Strategies to Reduce Smoke Exposure from Forest Fires

The following information is courtesy Alberta Health and Wellness:

When forest fire smoke enters a community, it can often cause problems for the people who live there. The biggest health threat comes from small particles in the smoke. These small particles can get into your eyes and respiratory system, where they cause burning eyes, a runny nose, coughing and illnesses such as bronchitis. For some people, these small particles can aggravate pre-existing heart or lung conditions.

You may experience health effects earlier and at lower smoke levels if:

  • You have heart or lung disease, such as congestive heart failure, angina, chronic obstructive pulmonary disease, emphysema or asthma;
  • You are an older adult, especially if you have heart or lung disease; or
  • You are a child. Children are more susceptible to smoke for several reasons: their respiratory system is still developing; they breathe more air per kilogram of weight than an adult; and are more likely to be active outdoors.

Pets may also be susceptible to smoke. Try to keep them indoors as much as possible, and ensure they have plenty of water. If your pet has trouble breathing, please see your veterinarian.
If smoke becomes a problem in your community, reduce your exposure to smoke through these simple steps:

  • Stay inside as much as possible, with the windows and doors closed. In time periods where the air quality temporarily improves, take the opportunity to ‘air out’ your house by circulating fresh outdoor air.
  • Close fresh air intakes from furnaces, fireplaces or stoves.
  • If you have room air cleaners with HEPA filters, turn them on. While air cleaners can be effective, only those that do not produce ozone should be used.
    Humidifiers may help remove some of the smoke. The humid air may help keep your nose and mouth moist.

Do not use wood stoves, gas stoves or even candles. This can make the indoor air quality worse.

  • Prepare foods which do not require cooking, since cooking (especially frying and broiling) can add to indoor pollutant levels.
  • Don’t smoke tobacco, particularly indoors. Stay away from people who are smoking.
  • When you are in your car or truck, keep the windows closed and put the air system on “recirculate” so you do not bring smoky air inside. When travelling through an area with low or no smoke, switch the circulation system to allow outside air into your vehicle.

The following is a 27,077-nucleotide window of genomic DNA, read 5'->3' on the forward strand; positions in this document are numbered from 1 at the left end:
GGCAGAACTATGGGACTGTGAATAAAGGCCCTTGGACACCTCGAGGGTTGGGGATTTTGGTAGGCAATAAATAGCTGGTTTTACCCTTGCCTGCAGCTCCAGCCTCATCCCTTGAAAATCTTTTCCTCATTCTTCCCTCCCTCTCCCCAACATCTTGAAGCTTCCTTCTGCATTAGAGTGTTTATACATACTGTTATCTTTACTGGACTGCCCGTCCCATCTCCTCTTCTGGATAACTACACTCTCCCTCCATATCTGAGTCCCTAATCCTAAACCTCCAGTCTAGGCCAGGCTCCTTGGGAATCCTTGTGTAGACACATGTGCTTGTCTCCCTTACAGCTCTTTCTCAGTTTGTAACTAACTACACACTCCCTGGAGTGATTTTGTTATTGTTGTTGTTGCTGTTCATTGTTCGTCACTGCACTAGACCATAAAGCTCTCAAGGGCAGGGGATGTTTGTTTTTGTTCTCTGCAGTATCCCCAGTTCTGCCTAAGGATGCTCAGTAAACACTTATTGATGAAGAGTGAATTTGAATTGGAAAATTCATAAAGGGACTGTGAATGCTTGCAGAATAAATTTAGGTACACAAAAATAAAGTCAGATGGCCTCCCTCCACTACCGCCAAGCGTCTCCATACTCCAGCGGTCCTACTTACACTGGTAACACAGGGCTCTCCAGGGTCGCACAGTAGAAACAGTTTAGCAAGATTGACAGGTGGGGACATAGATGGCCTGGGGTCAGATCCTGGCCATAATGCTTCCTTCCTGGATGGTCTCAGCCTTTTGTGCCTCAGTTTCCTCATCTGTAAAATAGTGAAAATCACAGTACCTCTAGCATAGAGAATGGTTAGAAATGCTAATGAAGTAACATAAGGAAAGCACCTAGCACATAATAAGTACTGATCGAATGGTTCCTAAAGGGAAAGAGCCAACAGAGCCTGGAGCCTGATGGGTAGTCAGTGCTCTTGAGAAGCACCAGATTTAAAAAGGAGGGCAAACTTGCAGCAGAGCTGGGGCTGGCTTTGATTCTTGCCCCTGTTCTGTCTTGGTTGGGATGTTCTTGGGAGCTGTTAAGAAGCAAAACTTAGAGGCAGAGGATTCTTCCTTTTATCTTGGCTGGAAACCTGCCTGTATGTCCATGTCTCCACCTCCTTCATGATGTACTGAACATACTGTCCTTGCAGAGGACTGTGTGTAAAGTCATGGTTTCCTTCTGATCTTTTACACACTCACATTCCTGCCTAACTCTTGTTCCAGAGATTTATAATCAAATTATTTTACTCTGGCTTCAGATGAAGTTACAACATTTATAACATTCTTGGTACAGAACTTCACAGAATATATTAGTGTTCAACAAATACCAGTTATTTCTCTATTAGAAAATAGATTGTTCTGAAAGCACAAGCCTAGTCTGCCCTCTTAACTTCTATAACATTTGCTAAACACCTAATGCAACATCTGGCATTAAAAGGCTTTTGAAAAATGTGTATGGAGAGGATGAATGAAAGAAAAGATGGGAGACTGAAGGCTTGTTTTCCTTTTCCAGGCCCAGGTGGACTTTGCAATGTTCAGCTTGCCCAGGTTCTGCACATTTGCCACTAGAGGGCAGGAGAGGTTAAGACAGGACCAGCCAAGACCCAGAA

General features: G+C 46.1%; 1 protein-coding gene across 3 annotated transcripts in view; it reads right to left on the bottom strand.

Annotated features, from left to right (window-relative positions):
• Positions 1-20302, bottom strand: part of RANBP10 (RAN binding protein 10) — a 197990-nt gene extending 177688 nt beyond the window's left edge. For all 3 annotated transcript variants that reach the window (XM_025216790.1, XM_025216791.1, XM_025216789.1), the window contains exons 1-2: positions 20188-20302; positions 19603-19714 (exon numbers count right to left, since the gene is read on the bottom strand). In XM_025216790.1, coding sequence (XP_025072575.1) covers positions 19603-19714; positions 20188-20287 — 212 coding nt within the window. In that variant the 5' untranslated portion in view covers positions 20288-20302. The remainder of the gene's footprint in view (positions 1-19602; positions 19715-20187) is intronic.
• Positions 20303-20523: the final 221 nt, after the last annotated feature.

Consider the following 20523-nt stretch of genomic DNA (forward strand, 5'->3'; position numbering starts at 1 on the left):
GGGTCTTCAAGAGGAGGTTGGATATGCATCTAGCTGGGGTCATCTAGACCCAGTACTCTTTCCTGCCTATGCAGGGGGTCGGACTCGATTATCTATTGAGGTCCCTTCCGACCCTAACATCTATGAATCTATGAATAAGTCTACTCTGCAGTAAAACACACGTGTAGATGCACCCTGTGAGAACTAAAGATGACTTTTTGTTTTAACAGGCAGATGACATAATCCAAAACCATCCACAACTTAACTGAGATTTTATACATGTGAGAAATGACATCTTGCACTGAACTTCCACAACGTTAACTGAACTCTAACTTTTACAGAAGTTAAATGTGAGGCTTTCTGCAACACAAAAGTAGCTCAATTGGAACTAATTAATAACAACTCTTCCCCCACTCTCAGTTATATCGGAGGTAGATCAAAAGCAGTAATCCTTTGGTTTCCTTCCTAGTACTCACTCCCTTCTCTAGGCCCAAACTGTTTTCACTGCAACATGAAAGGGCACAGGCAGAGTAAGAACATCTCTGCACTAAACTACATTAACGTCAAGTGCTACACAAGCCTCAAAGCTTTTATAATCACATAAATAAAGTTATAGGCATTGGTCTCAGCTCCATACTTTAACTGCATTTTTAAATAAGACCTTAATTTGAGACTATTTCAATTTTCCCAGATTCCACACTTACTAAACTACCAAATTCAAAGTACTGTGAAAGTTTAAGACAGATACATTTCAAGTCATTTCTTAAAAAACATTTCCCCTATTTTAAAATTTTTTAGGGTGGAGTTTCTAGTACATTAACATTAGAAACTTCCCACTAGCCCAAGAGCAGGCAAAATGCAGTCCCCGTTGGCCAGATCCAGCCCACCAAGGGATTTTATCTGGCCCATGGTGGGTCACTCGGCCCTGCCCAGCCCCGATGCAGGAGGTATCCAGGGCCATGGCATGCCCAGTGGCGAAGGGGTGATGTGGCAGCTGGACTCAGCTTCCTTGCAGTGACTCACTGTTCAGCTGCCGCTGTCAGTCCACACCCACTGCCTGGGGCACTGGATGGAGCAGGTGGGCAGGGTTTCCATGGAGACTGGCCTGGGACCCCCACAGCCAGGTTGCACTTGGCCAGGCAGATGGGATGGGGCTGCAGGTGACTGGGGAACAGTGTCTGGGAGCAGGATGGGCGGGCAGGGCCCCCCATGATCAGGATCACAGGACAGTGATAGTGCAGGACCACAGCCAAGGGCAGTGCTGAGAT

• Most masks are not helpful. The harmful particles are so small they can go right around or through them. Staying indoors with the windows closed remains the best option.
  • Leaving an area of thick smoke may be a good protective measure for members of sensitive groups, but it is often difficult to predict how long the situation will last. Leaving should only be considered if it is safe to travel and if the destination is very likely to have less smoke.

Reduce your activity and monitor your symptoms

  • Avoid strenuous activity or exercising when outside. During exercise, and strenuous activity, you often breathe 10-20 times more than at rest. Stop if it makes you feel tired. When there is a great deal of haze in the air, limit the amount of time your children play outdoors.
    Drink lots of water to stay hydrated. This will keep your nose and mouth moist for easier breathing.
  • If you experience chest tightness, chest pain, shortness of breath or severe fatigue, consult your community health nurse or doctor. You should do this even if you don’t have a previous heart or lung problems. You can also call Health Link Alberta at 1-866-408-LINK (5465) to speak with a registered nurse. If it is an emergency call 911.

Be aware of your surroundings and instructions from your community

  • If instructed to shelter-in-place, do not leave the facility/home unless advised to. Be alert to Public Service Announcements.
  • If you have neighbors, friends or relatives that live alone, check periodically to make sure they are OK. The elderly and people with heart or lung conditions may get sick from the smoke.
    Remember that outdoor events, such as athletic games or competitions, may be postponed or cancelled if smoke levels become elevated.
  • When doors and windows are kept closed to keep the smoke out, houses may also get very warm. This can lead to heat exhaustion or heatstroke. Turn on the furnace fan or stand alone fans to circulate air.
  • Be aware of “Safe Sanctuaries”. Community centers, shopping malls, movie theatres and similar venues may have better air conditioning and filtration systems. Go to these places only if it is safe to do so.

People with asthmas, heart or lung conditions can also do the following:

  • Be especially careful about monitoring your health. Take all of the medicine you are supposed to take, and do everything your nurse or doctor tells you to do. Make sure you have a week’s supply of your medication available.
  • If you plan to use a portable air cleaner, buy one appropriately matched to room size, as specified by the manufacturer, before a smoke emergency occurs. Do not use units that may emit ozone.
  • Talk to your nurse or doctor if you have any other concerns about your health. Again, you can also call Health Link Alberta at 1-866-408-LINK (5465) to speak with a registered nurse. If it is an emergency call 911.

For further information:
Alberta Health Services
Residents can contact Health Link Alberta to speak to a registered nurse 24 hours a day, seven days a week, toll-free at 1-866-408-LINK (5465).
View an animated hour-by-hour forecast of how smoke may travel from wildfires in Western Canada for up to 48 hours in the future. Different levels of smoke are provided in colors that correspond to different concentrations of smoke (particulate matter 2.5). People who view this site should keep in mind that like a weather forecast, local conditions may vary.